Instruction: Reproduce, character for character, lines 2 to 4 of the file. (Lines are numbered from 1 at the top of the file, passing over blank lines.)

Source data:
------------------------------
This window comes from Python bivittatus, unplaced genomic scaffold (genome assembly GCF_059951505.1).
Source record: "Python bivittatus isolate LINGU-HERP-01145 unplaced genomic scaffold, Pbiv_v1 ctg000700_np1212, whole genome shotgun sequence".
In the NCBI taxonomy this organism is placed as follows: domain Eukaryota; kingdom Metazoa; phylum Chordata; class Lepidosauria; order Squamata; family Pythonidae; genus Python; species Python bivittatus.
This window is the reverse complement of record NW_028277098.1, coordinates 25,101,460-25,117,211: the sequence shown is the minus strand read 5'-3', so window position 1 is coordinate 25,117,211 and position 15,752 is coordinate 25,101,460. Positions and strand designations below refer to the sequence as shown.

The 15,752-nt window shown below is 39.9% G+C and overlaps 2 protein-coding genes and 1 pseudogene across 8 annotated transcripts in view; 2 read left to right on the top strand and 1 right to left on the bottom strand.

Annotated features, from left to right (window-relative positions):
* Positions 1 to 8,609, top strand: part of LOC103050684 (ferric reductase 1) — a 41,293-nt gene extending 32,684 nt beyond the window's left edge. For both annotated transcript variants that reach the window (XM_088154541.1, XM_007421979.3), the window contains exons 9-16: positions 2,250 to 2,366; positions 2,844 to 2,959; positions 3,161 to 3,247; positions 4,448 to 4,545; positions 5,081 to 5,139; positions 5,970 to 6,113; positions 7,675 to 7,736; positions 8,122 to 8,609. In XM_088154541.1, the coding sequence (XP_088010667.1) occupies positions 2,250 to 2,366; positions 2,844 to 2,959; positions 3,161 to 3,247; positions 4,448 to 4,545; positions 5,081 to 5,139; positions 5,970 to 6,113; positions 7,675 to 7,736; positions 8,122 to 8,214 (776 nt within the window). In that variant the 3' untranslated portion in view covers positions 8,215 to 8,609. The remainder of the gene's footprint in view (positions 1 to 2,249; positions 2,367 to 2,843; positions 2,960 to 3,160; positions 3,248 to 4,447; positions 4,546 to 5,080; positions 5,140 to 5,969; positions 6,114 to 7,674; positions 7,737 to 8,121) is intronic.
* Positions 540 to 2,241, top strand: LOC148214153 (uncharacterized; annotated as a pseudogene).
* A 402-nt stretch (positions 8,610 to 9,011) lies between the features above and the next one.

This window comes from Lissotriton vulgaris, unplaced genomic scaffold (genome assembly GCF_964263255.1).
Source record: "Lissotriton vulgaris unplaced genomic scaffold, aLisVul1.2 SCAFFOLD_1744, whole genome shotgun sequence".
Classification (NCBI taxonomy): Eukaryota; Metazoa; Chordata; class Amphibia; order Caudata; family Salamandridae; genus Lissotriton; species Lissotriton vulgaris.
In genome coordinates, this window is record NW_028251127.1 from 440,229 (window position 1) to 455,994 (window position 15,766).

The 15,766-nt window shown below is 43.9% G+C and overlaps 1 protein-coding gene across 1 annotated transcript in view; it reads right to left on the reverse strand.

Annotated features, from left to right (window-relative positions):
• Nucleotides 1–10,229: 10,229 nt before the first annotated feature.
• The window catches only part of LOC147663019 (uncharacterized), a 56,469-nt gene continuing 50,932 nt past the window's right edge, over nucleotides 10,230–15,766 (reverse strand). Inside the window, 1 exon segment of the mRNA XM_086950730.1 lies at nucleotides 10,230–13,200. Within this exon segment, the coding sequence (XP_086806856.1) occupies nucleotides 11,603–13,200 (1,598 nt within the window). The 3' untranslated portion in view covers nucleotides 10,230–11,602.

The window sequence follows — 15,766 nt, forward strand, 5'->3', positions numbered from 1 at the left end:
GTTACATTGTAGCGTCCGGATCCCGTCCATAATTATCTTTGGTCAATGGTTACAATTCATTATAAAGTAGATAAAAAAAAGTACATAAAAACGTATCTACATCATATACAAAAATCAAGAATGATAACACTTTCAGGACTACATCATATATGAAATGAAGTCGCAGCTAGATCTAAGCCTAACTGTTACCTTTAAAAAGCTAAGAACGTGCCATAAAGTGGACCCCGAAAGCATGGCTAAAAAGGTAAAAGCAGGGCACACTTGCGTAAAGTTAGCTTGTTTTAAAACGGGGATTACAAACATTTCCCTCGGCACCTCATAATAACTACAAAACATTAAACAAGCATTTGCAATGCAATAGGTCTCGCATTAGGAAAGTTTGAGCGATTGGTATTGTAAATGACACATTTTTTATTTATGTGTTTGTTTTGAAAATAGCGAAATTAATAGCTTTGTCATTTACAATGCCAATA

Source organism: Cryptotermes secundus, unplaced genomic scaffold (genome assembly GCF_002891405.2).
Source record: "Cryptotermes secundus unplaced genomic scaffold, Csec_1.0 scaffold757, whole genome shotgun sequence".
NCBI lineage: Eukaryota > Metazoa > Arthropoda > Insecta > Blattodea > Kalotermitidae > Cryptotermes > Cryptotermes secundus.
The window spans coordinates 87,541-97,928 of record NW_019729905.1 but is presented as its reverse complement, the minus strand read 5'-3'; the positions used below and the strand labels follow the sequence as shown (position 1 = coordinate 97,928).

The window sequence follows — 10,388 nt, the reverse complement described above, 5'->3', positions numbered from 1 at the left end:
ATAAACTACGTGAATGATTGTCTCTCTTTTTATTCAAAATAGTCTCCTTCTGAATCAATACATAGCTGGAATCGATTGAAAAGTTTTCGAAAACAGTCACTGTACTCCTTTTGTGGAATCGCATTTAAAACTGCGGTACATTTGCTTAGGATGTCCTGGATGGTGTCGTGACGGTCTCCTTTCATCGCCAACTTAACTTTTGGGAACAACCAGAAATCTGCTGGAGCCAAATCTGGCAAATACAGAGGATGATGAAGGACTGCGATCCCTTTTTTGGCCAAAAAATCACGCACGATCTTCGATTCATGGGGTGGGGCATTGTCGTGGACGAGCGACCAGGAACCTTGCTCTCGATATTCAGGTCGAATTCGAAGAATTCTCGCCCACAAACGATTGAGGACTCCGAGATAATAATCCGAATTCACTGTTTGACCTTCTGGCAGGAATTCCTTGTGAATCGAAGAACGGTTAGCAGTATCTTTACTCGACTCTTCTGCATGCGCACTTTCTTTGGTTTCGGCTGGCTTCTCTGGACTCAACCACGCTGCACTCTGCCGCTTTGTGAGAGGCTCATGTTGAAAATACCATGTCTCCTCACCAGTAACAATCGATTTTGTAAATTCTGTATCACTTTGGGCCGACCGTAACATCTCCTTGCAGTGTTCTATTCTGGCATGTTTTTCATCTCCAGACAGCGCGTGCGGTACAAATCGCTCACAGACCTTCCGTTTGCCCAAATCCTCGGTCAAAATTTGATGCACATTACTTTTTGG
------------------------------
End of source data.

Source record: "Python bivittatus isolate LINGU-HERP-01145 unplaced genomic scaffold, Pbiv_v1 ctg000700_np1212, whole genome shotgun sequence".
In the NCBI taxonomy this organism is placed as follows: domain Eukaryota; kingdom Metazoa; phylum Chordata; class Lepidosauria; order Squamata; family Pythonidae; genus Python; species Python bivittatus.
This window is the reverse complement of record NW_028277098.1, coordinates 25,101,460-25,117,211: the sequence shown is the minus strand read 5'-3', so window position 1 is coordinate 25,117,211 and position 15,752 is coordinate 25,101,460. Positions and strand designations below refer to the sequence as shown.